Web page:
A Comparison of Academic Achievement and Well-Being of Students Studying in Mid and Full-Day Private Schools
Main Article Content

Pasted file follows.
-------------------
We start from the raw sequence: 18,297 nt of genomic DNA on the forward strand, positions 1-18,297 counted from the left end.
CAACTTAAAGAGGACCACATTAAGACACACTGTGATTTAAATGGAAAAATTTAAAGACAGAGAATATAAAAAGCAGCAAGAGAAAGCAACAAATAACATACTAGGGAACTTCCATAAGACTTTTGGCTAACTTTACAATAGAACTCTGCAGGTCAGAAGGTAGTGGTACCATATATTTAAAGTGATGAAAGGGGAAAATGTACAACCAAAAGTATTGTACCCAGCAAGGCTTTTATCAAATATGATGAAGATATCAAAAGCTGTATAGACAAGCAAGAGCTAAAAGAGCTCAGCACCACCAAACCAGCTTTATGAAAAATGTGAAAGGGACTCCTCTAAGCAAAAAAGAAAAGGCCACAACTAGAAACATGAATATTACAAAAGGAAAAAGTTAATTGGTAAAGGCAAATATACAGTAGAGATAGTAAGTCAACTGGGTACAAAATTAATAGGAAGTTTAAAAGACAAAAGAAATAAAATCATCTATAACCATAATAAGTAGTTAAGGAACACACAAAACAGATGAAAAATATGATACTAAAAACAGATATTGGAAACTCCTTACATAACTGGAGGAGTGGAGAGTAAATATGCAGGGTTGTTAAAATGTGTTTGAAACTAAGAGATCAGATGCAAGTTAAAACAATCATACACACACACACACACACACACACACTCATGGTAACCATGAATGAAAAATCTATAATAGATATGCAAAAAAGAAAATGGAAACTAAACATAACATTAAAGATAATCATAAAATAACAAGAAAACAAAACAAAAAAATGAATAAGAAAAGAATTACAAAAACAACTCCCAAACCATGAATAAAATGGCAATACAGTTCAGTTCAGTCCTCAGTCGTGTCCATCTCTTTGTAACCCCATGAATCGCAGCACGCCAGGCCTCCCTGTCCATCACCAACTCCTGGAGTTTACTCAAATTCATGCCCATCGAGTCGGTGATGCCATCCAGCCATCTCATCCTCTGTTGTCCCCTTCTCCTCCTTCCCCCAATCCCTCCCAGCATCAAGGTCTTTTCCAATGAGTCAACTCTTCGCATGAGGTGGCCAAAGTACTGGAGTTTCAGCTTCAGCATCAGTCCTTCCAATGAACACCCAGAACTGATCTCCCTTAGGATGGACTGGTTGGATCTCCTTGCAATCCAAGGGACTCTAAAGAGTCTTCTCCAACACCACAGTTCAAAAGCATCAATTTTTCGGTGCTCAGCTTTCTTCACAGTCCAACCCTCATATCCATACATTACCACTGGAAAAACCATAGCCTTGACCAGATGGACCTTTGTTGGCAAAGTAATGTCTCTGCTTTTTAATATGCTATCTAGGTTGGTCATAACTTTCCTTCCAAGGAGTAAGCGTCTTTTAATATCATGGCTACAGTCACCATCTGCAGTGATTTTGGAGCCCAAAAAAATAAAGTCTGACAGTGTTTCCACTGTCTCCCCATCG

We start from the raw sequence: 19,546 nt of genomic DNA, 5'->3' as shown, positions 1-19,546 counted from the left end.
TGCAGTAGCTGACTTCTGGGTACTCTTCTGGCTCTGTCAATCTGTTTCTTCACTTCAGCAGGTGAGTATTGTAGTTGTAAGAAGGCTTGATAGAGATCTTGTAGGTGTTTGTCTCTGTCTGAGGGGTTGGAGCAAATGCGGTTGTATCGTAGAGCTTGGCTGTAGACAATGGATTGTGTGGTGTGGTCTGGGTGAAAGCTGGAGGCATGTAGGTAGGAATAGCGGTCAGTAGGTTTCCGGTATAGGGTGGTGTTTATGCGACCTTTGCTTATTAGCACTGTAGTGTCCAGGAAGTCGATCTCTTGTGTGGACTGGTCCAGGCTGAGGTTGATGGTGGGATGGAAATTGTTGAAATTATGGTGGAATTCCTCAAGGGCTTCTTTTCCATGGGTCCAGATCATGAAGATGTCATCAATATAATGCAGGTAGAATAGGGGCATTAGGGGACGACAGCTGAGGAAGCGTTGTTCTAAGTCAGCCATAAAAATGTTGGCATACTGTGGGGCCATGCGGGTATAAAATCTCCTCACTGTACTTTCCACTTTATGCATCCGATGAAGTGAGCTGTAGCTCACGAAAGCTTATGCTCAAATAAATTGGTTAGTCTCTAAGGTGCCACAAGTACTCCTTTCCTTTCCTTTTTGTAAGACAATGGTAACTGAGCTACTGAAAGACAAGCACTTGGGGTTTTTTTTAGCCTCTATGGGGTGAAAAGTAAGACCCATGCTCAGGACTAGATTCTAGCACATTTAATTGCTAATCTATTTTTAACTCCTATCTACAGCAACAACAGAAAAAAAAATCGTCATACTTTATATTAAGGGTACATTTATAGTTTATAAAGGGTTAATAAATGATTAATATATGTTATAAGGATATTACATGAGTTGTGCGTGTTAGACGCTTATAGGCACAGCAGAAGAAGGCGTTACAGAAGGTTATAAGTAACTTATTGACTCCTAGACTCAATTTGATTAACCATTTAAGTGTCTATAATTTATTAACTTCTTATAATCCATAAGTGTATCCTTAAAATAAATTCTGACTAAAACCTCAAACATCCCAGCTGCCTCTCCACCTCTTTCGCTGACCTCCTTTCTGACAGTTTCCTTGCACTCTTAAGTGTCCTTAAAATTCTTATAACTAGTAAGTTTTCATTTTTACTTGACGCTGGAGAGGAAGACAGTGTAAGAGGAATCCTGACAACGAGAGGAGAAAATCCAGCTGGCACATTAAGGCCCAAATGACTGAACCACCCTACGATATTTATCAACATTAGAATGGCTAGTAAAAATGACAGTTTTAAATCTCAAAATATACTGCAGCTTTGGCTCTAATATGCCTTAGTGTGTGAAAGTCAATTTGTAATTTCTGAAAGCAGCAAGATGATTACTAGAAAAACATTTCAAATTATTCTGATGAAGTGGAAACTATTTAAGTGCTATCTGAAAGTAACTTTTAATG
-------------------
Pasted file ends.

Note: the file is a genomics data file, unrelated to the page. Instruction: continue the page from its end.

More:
This study aims to compare the academic achievement and socio- emotional well-being of students studying in mid and full-day schools located in the district Sargodha, Punjab, Pakistan. Initially, the schools are carefully selected from the population. Then 163 students from mid-day schools and 219 students from full-day schools are randomly selected which made a sample of 382 students in total. To collect the data, we adapted the questionnaire comprising five factors based on the work of Schonert-Reichl, et al. (2012) concerning promoting children’s prosocial behaviors in schools. The results of our study show that though the academic achievement of full-day students is better, it is at the cost of their social and emotional well-being. The students of full-day schools exhibit problems of having less peer interaction, short-temperedness and emotional imbalance as compared to students at mid-day schools, though mid-day school students are also not completely free of such issues. However, the students from full-day schools show some positive attributes of developing more social skills related to volunteerism, kindness, and helping peers and other people in schools. The study thus suggests that students need to be engaged in schools for longer hours, so that they may develop autonomy and responsibility along with making their academic achievements better. However, schools may provide continuous counseling sessions to students for their better social and emotional well-being.